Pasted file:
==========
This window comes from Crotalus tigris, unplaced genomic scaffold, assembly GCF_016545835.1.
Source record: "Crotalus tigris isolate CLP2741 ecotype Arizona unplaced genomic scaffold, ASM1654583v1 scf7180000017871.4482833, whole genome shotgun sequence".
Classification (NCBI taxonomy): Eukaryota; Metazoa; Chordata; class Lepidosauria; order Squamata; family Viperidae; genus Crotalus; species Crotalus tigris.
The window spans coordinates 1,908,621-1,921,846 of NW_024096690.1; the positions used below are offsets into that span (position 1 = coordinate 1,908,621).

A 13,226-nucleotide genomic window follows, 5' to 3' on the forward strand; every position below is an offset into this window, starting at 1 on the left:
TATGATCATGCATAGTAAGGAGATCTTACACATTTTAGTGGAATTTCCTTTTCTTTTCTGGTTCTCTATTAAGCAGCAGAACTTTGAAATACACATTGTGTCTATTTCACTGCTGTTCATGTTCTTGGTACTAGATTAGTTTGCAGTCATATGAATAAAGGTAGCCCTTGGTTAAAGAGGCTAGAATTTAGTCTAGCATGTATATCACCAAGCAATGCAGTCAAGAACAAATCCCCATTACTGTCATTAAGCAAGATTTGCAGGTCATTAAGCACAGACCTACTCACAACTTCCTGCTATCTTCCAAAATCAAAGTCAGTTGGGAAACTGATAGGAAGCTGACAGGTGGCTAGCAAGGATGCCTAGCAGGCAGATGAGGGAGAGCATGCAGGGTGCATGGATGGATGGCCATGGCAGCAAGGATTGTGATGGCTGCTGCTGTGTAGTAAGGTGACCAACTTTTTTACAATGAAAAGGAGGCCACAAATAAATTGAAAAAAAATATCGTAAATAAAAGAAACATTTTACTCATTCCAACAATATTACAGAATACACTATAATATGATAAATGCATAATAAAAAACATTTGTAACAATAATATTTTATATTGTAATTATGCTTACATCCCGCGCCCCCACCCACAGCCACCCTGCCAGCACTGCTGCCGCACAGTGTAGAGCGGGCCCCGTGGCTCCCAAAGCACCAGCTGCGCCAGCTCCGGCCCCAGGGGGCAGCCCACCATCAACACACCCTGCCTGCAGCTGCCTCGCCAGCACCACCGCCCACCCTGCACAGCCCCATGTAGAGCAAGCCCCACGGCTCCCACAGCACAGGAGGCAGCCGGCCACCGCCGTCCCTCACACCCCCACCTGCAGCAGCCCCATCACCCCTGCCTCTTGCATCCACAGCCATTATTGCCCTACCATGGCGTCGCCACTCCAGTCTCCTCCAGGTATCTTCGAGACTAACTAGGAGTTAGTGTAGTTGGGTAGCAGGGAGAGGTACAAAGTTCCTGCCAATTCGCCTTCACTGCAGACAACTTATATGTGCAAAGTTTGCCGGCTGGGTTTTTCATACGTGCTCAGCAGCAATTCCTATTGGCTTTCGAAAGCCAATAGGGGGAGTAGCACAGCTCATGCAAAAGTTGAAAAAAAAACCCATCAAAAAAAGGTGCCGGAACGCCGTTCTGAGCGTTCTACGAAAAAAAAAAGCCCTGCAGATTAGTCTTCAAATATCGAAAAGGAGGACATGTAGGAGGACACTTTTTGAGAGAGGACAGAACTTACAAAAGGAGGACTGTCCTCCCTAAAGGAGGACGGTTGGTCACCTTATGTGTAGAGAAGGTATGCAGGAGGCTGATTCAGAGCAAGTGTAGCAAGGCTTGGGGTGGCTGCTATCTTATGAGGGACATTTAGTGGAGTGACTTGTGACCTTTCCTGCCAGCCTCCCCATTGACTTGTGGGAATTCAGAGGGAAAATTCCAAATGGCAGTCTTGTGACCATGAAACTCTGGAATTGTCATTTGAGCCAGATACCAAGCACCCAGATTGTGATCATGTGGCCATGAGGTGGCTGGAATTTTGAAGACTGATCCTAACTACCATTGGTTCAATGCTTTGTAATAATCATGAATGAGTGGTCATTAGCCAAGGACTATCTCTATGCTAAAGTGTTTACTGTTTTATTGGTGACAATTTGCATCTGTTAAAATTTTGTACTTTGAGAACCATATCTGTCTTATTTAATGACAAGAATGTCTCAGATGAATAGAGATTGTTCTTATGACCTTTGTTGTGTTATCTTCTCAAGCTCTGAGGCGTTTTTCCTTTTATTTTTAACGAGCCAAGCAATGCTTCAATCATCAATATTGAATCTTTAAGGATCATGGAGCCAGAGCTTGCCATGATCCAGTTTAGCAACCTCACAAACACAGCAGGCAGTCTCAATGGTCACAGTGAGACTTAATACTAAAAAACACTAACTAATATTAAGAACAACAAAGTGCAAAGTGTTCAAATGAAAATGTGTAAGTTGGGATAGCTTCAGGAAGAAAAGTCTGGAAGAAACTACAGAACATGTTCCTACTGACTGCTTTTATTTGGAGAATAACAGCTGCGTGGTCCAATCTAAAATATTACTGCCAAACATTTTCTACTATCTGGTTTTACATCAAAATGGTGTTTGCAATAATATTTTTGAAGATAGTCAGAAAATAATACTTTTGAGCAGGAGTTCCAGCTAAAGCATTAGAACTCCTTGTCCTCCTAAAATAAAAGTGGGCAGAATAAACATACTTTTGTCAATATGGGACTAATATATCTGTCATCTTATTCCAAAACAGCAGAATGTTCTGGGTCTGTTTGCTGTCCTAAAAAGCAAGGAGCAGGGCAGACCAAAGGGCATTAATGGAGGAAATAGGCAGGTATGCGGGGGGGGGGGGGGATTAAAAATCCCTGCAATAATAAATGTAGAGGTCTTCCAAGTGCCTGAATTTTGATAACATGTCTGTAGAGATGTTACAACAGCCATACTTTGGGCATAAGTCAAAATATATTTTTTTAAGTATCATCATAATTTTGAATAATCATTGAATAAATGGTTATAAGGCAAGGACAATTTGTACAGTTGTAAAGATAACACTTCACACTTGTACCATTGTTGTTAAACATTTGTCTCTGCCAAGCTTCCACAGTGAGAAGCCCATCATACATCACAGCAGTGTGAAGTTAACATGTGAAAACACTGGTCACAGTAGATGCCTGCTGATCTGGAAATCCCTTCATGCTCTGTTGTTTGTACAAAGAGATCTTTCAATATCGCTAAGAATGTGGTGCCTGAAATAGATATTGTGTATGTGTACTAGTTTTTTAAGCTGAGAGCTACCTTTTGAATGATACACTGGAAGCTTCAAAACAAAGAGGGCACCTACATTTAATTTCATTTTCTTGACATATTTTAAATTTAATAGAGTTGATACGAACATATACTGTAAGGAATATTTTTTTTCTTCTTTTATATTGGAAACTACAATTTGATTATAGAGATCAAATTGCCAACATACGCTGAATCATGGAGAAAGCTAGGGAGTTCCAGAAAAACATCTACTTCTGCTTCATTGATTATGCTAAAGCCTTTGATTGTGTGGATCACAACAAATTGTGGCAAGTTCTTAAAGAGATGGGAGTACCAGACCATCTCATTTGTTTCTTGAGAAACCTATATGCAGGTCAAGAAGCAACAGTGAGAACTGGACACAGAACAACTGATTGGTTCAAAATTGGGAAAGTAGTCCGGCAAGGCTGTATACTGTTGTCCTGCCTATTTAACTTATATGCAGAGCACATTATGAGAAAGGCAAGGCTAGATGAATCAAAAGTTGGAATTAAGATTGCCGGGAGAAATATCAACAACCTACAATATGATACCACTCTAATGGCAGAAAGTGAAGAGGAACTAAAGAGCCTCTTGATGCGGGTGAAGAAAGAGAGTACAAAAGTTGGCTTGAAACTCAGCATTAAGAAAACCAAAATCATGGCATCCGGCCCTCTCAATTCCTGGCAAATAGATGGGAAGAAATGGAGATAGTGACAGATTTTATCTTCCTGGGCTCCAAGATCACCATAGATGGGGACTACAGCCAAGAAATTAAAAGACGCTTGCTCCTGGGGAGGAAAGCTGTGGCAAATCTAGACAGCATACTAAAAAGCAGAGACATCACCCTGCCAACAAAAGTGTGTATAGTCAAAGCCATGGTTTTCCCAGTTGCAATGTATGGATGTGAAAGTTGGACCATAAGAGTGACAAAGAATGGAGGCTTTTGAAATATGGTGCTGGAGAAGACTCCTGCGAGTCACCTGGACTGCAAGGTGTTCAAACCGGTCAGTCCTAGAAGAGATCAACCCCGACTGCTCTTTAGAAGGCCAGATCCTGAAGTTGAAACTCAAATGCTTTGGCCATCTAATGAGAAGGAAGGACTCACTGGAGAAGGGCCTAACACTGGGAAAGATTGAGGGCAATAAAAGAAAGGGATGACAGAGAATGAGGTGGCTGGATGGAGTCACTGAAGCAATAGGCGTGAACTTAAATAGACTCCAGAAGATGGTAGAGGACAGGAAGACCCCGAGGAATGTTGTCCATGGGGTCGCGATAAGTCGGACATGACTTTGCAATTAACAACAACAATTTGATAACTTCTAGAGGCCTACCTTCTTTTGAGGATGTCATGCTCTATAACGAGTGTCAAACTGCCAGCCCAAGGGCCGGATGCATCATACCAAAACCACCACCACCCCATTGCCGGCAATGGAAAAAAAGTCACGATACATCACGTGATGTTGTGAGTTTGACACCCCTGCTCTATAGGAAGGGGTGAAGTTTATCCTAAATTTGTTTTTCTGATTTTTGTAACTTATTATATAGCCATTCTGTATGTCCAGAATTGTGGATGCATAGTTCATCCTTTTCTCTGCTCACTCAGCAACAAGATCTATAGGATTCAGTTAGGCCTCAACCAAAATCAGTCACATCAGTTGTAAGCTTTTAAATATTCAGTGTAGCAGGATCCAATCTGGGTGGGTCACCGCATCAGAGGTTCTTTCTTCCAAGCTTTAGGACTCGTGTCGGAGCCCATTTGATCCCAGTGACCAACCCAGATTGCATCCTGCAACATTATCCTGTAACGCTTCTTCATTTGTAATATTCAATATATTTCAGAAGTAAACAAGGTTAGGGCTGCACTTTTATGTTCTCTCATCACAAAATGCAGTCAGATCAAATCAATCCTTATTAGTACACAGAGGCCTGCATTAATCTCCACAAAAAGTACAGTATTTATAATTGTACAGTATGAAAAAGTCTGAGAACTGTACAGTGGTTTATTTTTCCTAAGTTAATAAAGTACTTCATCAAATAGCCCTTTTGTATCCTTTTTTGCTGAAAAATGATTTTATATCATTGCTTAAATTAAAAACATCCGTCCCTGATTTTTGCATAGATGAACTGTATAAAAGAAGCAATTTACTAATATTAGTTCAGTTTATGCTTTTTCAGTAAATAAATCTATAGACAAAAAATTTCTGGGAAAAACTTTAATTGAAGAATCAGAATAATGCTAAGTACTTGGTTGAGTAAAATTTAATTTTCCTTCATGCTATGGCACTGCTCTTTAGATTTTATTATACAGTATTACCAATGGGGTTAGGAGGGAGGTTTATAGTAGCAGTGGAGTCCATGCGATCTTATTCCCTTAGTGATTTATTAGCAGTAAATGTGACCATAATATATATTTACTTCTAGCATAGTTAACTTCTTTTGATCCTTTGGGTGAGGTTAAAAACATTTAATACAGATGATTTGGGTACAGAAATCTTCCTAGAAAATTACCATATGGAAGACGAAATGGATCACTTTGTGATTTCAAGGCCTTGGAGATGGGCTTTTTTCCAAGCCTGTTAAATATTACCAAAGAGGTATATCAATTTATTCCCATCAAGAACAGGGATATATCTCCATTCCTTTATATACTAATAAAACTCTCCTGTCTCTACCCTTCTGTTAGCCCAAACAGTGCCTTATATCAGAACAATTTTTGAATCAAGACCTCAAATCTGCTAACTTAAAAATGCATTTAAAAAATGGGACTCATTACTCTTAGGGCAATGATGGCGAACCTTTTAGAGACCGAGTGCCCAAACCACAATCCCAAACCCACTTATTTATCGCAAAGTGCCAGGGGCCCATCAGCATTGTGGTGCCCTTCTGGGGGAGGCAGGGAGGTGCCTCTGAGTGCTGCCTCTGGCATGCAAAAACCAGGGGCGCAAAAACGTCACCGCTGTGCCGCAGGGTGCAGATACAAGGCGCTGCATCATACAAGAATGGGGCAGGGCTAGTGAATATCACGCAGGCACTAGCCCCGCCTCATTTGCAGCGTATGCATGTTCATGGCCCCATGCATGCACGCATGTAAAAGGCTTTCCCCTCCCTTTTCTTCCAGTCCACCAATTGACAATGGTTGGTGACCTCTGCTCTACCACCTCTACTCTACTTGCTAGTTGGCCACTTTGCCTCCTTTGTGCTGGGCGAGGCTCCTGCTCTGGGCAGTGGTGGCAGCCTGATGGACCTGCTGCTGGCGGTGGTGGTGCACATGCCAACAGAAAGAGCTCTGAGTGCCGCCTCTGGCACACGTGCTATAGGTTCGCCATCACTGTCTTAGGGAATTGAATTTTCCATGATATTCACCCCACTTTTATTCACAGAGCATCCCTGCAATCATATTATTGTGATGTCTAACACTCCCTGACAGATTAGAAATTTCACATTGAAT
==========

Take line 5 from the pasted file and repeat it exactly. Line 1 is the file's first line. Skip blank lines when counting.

A 13,226-nucleotide genomic window follows, 5' to 3' on the forward strand; every position below is an offset into this window, starting at 1 on the left: